• Be aware of transfer pricing regulations while entering in to any transactions with related parties. In general, the U.S. transfer pricing regulations require that transactions between related parties take place at the same prices that would be expected had the same transactions taken place between unrelated parties. Regulations describe a set of specified methods that may be used to determine whether the prices charged in controlled transactions are consistent with those that would be expected at arm’s length. Unspecified methods may also be used if they are likely to yield a more accurate result than the specified methods.
  • Know the reporting requirements related to signature authority, control, or ownership in foreign financial assets or other business entities in any foreign country. There are various forms that could be applicable based on facts and circumstances of each case such as form TD F 90-22.1, form 8938, form 5471, form 5472, form 8865, form 926, form 3520 and form 3521. Be sure to get the applicability of foreign reporting evaluated in your particular case and comply if applicable.
  • Plan to file your tax returns in time. If due to some reasons the filing of tax returns is extended, be sure to pay the taxes along with the extension. Know that extension of filing the tax return does not extend the date of payment of taxes. Else, you could end up paying interest on late payments.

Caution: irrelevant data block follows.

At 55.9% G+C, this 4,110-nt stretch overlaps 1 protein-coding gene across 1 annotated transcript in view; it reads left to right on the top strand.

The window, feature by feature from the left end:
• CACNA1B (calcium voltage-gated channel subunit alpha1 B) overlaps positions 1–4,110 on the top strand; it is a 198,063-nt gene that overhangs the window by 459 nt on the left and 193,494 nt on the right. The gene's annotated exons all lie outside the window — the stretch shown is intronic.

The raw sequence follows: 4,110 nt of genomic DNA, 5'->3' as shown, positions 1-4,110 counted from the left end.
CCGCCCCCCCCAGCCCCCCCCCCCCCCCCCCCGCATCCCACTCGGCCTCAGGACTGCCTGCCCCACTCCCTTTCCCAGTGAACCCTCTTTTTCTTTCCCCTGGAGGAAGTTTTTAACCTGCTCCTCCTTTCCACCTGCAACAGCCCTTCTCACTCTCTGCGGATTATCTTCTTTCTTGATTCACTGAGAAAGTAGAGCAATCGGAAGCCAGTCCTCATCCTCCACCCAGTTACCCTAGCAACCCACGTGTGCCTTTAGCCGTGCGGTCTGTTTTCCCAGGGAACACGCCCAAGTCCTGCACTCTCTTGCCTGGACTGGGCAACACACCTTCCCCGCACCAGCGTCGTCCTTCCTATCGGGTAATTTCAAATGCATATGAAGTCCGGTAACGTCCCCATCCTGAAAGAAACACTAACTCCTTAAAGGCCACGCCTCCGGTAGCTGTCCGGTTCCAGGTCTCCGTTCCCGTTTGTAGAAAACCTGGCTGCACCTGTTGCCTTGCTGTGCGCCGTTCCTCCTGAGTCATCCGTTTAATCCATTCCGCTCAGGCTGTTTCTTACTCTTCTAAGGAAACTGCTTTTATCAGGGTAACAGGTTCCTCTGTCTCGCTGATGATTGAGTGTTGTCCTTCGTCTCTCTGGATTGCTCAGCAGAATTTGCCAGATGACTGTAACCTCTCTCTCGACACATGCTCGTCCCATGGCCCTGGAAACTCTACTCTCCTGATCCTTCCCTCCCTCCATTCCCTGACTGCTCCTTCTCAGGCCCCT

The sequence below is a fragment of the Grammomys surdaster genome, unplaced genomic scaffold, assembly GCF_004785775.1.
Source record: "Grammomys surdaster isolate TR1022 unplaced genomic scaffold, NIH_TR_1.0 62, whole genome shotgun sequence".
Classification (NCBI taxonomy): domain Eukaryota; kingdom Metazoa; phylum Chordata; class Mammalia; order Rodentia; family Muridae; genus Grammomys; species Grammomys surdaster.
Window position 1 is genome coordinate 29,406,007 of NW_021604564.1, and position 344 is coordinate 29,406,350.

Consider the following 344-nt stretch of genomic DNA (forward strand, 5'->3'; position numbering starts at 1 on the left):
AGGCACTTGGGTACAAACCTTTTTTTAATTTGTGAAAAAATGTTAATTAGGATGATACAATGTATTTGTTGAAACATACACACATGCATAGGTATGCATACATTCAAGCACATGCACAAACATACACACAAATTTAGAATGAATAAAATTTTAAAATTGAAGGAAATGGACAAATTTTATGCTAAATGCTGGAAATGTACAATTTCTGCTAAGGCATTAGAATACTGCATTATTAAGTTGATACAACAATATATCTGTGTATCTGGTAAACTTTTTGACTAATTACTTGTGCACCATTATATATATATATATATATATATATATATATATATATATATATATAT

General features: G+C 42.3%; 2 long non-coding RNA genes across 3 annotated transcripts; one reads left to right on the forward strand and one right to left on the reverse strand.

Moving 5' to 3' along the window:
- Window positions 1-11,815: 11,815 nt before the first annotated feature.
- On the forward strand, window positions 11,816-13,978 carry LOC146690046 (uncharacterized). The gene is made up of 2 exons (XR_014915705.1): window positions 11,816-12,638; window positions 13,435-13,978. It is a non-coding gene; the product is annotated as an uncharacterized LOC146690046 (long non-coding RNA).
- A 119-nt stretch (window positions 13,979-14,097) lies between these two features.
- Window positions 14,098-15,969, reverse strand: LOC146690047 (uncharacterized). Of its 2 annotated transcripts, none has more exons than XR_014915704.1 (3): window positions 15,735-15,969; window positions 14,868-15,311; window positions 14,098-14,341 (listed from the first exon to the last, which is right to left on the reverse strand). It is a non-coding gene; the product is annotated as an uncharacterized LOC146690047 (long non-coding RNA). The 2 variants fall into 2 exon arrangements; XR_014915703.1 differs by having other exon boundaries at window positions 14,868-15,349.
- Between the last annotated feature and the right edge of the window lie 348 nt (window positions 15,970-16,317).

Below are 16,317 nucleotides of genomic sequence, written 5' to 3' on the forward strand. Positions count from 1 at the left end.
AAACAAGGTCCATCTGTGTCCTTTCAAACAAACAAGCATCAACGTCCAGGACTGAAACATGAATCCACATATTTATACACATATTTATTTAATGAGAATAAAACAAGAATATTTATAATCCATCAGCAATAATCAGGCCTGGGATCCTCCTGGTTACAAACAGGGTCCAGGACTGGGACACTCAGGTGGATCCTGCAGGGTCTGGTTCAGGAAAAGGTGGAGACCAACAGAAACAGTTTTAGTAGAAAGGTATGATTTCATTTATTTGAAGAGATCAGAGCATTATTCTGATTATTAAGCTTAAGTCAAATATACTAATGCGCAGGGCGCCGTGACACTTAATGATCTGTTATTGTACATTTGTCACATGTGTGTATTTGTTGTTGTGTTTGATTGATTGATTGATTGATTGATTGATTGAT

• Keep in mind important tax deadlines for your business; some most common tax deadlines are:
    • Due date for filing Income tax returns for most businesses following calendar year as their fiscal year is March 15, if incorporated business and April 15, if unincorporated business.
    • Estimated taxes for income earned or received during the year are paid on quarterly basis and due dates for payment are April 15, June 15, September 15, and January 15.
    • Due date for sales tax payment is either monthly or quarterly depending on state where you are subject to sales tax.
    • Payment of payroll taxes are due either weekly, monthly or quarterly depending on size of payroll. Form W2’s to employees should be issued by January 31. Quarterly federal payroll returns should be filed by the end of subsequent month of the quarter. Annual federal payroll return should be filed by January 31. Also be aware of state payroll forms and returns filing requirements.
    • Deadline to furnish form 1099 to payee is January 31. Form 1099 & 1096 should be mailed to IRS by February 28 if filed by paper, and by April 1 if filed electronically.